Today marks my 90th day of sobriety. A milestone I never in a million years thought I could achieve. But, I am here and I did it! And I have faith that you can do it too. I did not achieve this on my own. Although it was up to me to change my behavior, and change the way I think, and to stop drinking, I could not have done it without the love and support of my husband, my family and all of my counselors at rehab. I have already blogged about the safe coping strategy, “Attend treatment.” But I thought another good strategy that was appropriate for my 90 day anniversary of sobriety was:

Trust the process. Just keep moving forward, the only way out is through.

The first days, weeks and months of sobriety are difficult. I won’t sugar coat it for you. You are angry, you are sad, maybe even a little resentful. The idea of life without your substance of choice seems impossible. Absurd. Unbearable. I had to be away from my husband and children for 30 days. And I thought, my problem can’t possibly be bad enough to warrant this. I constantly yearned for home. But then when the day finally came, I wondered if I could manage away from rehab. If I could battle the constant triggers and stay strong. I left feeling accomplished and strong, but a little shaky.

And just when you think you might be starting to get the hang of the sober life, along comes a trigger so big and so scary, it sends you in a tailspin. At first it’s just one drink here, one drink there, but before you know it, you’re worse off than before. I’ve been told lapses and relapses are the rule, not the exception. It happens to the best of us. This is not to excuse the relapse, but only to let you know that you can pick yourself up again. You don’t need to, and shouldn’t, stay down. You can file it away in your “learning experiences” folder and use it to make you stronger, rather than let it keep you down.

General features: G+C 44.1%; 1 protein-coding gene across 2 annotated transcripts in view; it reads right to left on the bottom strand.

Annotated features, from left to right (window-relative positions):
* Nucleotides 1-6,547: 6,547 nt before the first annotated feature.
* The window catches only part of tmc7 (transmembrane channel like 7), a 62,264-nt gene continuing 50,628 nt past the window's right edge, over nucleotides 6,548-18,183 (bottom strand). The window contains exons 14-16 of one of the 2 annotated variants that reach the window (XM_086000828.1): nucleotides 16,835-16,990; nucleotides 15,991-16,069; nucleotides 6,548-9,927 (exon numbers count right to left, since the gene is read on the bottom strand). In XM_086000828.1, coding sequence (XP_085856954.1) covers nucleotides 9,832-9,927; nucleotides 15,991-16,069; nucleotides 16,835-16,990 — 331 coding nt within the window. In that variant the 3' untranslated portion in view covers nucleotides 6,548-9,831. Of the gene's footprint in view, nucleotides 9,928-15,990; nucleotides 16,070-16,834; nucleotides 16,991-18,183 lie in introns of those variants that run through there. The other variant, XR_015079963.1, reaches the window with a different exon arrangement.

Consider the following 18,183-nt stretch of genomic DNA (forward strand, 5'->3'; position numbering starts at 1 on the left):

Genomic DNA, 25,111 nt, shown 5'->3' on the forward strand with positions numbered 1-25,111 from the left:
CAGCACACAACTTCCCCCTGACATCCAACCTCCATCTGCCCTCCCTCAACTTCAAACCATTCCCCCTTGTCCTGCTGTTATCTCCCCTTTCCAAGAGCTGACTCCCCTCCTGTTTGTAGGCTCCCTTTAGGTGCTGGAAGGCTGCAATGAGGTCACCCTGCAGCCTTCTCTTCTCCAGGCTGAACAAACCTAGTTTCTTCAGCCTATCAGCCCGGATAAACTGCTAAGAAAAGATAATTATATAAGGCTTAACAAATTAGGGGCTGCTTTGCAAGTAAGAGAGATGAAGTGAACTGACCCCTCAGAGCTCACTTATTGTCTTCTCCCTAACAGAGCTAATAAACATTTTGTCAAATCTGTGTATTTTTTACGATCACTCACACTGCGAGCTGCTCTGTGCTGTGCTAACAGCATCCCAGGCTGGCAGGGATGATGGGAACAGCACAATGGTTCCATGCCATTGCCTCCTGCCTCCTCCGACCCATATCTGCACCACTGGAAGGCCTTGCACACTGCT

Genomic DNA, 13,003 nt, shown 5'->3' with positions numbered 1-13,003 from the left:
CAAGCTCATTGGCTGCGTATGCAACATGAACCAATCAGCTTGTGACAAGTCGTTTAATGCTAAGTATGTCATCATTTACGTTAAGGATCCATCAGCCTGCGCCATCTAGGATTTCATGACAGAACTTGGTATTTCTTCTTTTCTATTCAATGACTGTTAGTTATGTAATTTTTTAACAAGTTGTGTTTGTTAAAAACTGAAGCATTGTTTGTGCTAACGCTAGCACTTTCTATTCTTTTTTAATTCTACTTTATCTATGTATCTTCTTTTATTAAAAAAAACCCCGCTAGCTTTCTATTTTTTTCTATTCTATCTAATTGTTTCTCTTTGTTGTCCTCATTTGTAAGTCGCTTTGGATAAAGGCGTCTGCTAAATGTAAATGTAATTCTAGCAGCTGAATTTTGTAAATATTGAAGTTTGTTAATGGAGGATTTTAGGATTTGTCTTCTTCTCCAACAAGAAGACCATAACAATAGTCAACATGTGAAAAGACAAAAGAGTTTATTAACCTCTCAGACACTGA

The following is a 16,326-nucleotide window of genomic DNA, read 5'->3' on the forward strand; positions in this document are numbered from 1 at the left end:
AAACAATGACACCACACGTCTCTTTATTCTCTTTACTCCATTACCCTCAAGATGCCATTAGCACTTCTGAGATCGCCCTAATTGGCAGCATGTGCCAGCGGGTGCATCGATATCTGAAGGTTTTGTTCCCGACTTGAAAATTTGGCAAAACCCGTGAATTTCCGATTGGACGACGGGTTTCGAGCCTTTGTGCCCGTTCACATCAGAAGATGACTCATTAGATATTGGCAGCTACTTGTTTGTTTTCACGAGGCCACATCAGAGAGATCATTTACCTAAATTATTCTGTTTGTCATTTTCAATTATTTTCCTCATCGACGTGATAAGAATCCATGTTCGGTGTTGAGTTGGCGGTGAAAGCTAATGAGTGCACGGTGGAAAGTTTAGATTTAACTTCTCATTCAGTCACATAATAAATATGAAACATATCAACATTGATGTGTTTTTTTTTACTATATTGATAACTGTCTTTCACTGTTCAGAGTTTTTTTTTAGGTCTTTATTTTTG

And even if you don’t relapse (congratulations on persisting and staying strong), you must contend with an outside world that still sees you as an addict. You have changed, inside and out, but they are going to treat you as they did before, at least for a while. No one is throwing you a parade or awarding you a medal, which is what it feels like you deserve. They’re treating you the way they always treated you, and that can be extremely frustrating. It seems unfair at times, but you need to remember you’re earning back their trust. Trust is so easily lost, but so hard to get back. It takes a lot of time and patience. And, some people will treat you as if you are going to fail at some point, they’re just waiting for it. You’ll feel like a bird in a cage. But, you can use this to your advantage. Use it to fuel your desire to stay sober and get your life on track. Prove them wrong.

It’s important to persist. To trust the process you’re in. To keep putting one foot in front of the other and getting through each day feeling more positive than you did the day before. I’d not be the person I am proud to be today had I not gone through the whole process, up to this point. There’s still a lot of process ahead of me too. But, there’s no way I’d have made it to 90 days sober without just trusting that moving forward was the only way out. That not drinking was the only way to feel better. That counseling was the only way to identify my root triggers and problems, and deal with them accordingly.

The process is long, difficult and painful. And sometimes you wonder if anything’s really happening, if you’re really changing. At times you will wish for and try to find an easier, simpler way to feel better, to feel changed. But there just isn’t one. As it says, “the only way out is through.” Not over, not under, not around, but through. And through is hard, really hard.

But you must trust that if you keep going forward, stay on the right path, that eventually you will see the benefits. The fruits of your labor will be revealed to you: a healthy body, a prosperous career, mended relationships, a happy sober existence. It doesn’t happen overnight, but it does happen, if you do the work.